(Analysis) By claiming that Democrat Barack Obama is "palling around with terrorists" and doesn't see the U.S. like other Americans, vice presidential candidate Sarah Palin targeted key goals for a faltering campaign.
And though she may have scored a political hit each time, her attack was unsubstantiated and carried a racially tinged subtext that John McCain himself may come to regret.
First, Palin's attack shows that her energetic debate with rival Joe Biden may be just the beginning, not the end, of a sharpened role in the battle to win the presidency.
"Our opponent ... is someone who sees America, it seems, as being so imperfect, imperfect enough, that he's palling around with terrorists who would target their own country," Palin told a group of donors in Englewood, Colo. A deliberate attempt to smear Obama, McCain's ticket-mate echoed the line at three separate events Saturday.
"This is not a man who sees America like you and I see America," she said. "We see America as a force of good in this world. We see an America of exceptionalism."
[Palin hit back at the AP today: "The Associated Press is wrong. The comments are about an association that has been known but hasn't been talked about and I think its fair to talk about where Barack Obama kicked off his political career, in the guy's living room. And he of course, having been associated with that group, a known domestic terrorist group, it's important for Americans to know. Its really important for Americans to start knowing who the real Barack Obama is."]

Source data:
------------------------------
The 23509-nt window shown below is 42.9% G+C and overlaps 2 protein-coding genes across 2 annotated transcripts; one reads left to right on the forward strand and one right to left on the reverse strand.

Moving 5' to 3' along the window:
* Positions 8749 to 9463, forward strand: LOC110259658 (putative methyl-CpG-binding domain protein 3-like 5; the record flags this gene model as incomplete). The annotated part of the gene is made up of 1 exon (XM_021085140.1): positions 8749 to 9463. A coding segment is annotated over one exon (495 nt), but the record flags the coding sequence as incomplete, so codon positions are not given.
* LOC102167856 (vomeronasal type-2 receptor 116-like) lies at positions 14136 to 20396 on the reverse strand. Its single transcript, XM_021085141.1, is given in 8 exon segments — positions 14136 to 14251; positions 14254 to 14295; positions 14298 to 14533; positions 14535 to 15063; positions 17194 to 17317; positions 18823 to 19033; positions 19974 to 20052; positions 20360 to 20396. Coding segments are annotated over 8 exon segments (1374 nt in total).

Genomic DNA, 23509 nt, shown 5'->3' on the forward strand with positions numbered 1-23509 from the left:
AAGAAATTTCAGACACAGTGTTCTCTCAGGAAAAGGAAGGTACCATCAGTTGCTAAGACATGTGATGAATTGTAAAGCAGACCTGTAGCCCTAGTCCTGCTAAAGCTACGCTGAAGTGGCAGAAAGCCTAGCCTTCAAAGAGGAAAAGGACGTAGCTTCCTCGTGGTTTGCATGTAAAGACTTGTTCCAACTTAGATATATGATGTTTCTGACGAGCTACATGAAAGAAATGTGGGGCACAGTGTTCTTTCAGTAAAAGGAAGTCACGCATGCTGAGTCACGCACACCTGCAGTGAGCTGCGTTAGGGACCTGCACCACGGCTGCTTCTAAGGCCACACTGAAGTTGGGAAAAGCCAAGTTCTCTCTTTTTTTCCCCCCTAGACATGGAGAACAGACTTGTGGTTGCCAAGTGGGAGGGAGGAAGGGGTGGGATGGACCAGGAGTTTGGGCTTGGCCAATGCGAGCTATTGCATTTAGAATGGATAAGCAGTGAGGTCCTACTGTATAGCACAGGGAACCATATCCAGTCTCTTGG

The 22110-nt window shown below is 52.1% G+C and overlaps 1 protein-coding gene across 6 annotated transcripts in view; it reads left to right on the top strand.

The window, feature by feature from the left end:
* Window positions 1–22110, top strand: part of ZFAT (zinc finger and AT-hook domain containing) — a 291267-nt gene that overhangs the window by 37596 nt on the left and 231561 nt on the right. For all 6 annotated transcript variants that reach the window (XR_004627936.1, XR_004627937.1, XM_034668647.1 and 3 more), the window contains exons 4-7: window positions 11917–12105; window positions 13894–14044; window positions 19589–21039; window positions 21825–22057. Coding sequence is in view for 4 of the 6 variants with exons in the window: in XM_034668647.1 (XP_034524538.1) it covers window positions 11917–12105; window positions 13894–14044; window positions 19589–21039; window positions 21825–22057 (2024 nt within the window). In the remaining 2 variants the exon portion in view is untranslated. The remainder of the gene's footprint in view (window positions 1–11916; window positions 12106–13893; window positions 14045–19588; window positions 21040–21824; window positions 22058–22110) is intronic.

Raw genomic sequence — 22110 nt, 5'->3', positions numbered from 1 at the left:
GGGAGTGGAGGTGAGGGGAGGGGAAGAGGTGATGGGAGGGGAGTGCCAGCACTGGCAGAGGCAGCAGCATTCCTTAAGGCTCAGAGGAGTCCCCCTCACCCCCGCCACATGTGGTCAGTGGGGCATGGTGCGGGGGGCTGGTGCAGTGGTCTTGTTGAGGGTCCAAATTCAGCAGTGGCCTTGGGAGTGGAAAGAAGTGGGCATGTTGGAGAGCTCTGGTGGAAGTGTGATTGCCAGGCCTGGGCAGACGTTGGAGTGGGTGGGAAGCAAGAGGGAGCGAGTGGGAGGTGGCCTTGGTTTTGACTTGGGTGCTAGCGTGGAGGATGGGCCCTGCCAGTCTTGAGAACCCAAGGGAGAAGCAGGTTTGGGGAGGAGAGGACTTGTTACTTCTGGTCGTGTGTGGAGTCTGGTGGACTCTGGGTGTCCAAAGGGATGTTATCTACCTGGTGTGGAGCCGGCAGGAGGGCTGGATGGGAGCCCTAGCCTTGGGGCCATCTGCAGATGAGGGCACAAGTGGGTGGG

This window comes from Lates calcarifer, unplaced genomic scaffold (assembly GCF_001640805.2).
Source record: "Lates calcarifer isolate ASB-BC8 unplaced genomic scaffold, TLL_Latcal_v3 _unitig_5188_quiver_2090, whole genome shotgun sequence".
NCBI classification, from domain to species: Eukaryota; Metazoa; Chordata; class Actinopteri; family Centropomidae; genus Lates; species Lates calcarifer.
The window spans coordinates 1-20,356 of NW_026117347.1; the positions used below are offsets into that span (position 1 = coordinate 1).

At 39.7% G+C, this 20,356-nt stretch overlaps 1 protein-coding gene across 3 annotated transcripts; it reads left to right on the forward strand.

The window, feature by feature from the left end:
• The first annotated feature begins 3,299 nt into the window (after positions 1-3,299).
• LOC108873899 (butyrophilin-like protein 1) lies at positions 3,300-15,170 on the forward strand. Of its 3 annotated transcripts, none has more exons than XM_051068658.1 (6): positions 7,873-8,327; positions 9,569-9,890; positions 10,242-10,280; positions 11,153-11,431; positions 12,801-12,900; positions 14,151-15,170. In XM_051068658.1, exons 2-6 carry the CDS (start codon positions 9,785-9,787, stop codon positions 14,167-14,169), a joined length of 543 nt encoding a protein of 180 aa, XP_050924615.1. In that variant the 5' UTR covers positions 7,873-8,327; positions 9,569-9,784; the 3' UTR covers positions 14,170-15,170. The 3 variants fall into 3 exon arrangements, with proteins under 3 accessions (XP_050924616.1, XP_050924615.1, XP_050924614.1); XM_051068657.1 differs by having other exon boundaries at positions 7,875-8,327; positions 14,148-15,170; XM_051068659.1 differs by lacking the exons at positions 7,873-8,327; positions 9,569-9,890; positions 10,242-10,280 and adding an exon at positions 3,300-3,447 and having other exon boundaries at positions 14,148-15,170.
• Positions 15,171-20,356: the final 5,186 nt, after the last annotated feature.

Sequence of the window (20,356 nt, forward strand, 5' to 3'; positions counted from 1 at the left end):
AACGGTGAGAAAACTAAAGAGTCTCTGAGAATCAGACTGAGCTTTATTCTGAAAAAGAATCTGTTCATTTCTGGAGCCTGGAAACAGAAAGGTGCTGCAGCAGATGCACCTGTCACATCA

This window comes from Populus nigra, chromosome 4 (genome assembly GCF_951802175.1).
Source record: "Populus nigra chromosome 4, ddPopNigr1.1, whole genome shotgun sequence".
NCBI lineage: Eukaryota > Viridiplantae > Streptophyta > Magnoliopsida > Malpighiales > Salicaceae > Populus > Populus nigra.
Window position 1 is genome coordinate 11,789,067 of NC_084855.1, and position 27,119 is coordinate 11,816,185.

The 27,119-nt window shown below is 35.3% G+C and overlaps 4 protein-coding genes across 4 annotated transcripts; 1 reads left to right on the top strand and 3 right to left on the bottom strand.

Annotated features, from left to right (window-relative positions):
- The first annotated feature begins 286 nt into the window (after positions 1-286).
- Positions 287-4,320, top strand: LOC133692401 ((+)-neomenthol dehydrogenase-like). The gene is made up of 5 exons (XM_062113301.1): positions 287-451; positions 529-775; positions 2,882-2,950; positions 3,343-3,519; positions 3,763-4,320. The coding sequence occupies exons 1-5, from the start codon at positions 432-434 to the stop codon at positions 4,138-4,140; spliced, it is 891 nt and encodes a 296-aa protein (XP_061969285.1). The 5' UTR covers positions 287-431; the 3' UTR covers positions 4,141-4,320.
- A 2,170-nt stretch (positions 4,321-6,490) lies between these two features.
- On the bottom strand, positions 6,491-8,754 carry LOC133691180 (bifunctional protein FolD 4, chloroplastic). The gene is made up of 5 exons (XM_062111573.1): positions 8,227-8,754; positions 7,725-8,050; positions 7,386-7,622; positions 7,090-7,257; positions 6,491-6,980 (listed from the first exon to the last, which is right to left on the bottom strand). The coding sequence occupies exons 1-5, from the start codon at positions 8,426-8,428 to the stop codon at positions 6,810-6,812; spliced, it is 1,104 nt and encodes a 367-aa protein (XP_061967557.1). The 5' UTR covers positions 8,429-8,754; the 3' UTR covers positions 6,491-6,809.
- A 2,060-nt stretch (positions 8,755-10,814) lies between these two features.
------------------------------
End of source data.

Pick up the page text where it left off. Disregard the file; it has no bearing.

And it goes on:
Obama isn't above attacking McCain's character with loaded words, releasing an ad on Sunday that calls the Arizona Republican "erratic" -- a hard-to miss suggestion that McCain's age, 72, might be an issue.
"Our financial system in turmoil," an announcer says in Obama's new ad. "And John McCain? Erratic in a crisis. Out of touch on the economy."
A harsh and plainly partisan judgment, certainly, but not on the level of suggesting that a fellow senator is un-American and even a friend of terrorists.Story continues below
In her character attack, Palin questions Obama's association with William Ayers, a member of the Vietnam-era Weather Underground. Her reference was exaggerated at best if not outright false. No evidence shows they were "pals" or even close when they worked on community boards years ago and Ayers hosted a political event for Obama early in his career.
Obama, who was a child when the Weathermen were planting bombs, has denounced Ayers' radical views and actions.
With her criticism, Palin is taking on the running mate's traditional role of attacker, said Rich Galen, a Republican strategist.
"There appears to be a newfound sense of confidence in Sarah Palin as a candidate, given her performance the other night," Galen said. "I think that they are comfortable enough with her now that she's got the standing with the electorate to take off after Obama."
Second, Palin's incendiary charge draws media and voter attention away from the worsening economy. It also comes after McCain supported a pork-laden Wall Street bailout plan in spite of conservative anger and his own misgivings. …